And of course, the orientation of the house and windows is critical to optimizing natural light. Consider your climate and place windows and skylights accordingly.
Long before houses were air conditioned. Great attention was paid to ventilating houses. Windows were placed at opposite ends of halls. Proper overhangs were built so windows could remain open during rains. And whole-house fans were common. And just as we’ve already seen, the placement of the house on the land is important. When developing your energy efficient home design, you need to pay attention to the direction of the prevailing breezes.
Old southern houses often had a whole-house fan in the attic. The fan would blow air out and each room in the house would have a hatch or opening to the attic that could be opened or closed. The windows around the house were opened only a little and the hatches were opened. Then when the fan was blowing air out of the attic, it would pull air in through all of the windows and hatches to replace the exhausted air. The result was that the house was evenly ventilated and a gentle movement of air through the house would keep everyone cooler.
This whole-house ventilating would be best done during the night when the air was cooler. Then as the day warmed, the windows were actually closed so that the hot, midday heat would not come in. when you think of southern houses, you think of porches. Those porches served a purpose by shading the exterior walls and providing cooler air around the house.
Unfortunately, we have become so dependent on mechanical air conditioning, we no longer design houses with ventilation in mind. That is a shame, since proper ventilation will keep your house cooler with very little energy consumption and it will greatly improve the quality of the air in your house.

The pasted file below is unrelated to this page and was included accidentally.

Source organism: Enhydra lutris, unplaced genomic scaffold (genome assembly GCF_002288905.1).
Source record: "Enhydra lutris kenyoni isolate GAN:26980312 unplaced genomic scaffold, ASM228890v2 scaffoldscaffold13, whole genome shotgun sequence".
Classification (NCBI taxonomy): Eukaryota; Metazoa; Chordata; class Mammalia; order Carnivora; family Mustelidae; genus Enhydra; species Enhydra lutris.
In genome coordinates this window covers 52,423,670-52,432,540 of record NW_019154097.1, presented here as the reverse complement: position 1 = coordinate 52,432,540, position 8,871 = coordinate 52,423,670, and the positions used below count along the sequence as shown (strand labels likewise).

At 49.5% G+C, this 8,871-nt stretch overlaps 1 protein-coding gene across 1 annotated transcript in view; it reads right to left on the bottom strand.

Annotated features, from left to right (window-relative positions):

If you want to dig deeper into ways of cooling your house by natural ventilation, read up on solar chimneys. These induce a flow of air through the house by means of a solar activated convective air current. Combined with an earth-cooled intake pipe system, solar chimneys are wonderfully effective in hot locales with low humidity.
One other item we can borrow from southern houses for are ceiling fans. These are very helpful in energy efficient home design. By keeping the air moving, we can feel comfortable in air that is slightly warmer. With the air conditioner set at a higher temperature, you will save a substantial amount of energy and thus, money.
In my opinion, these five secrets are the most cost effective and practical steps toward energy efficient home design. Start out making use of these and add in things like programmable thermostats, radiant barrier roof sheathing, good weather-stripping, sealing cracks, energy recovery ventilation systems, and many of the long list of energy reducing building products, and you will greatly reduce your energy consumption while making your house a more pleasant place to live.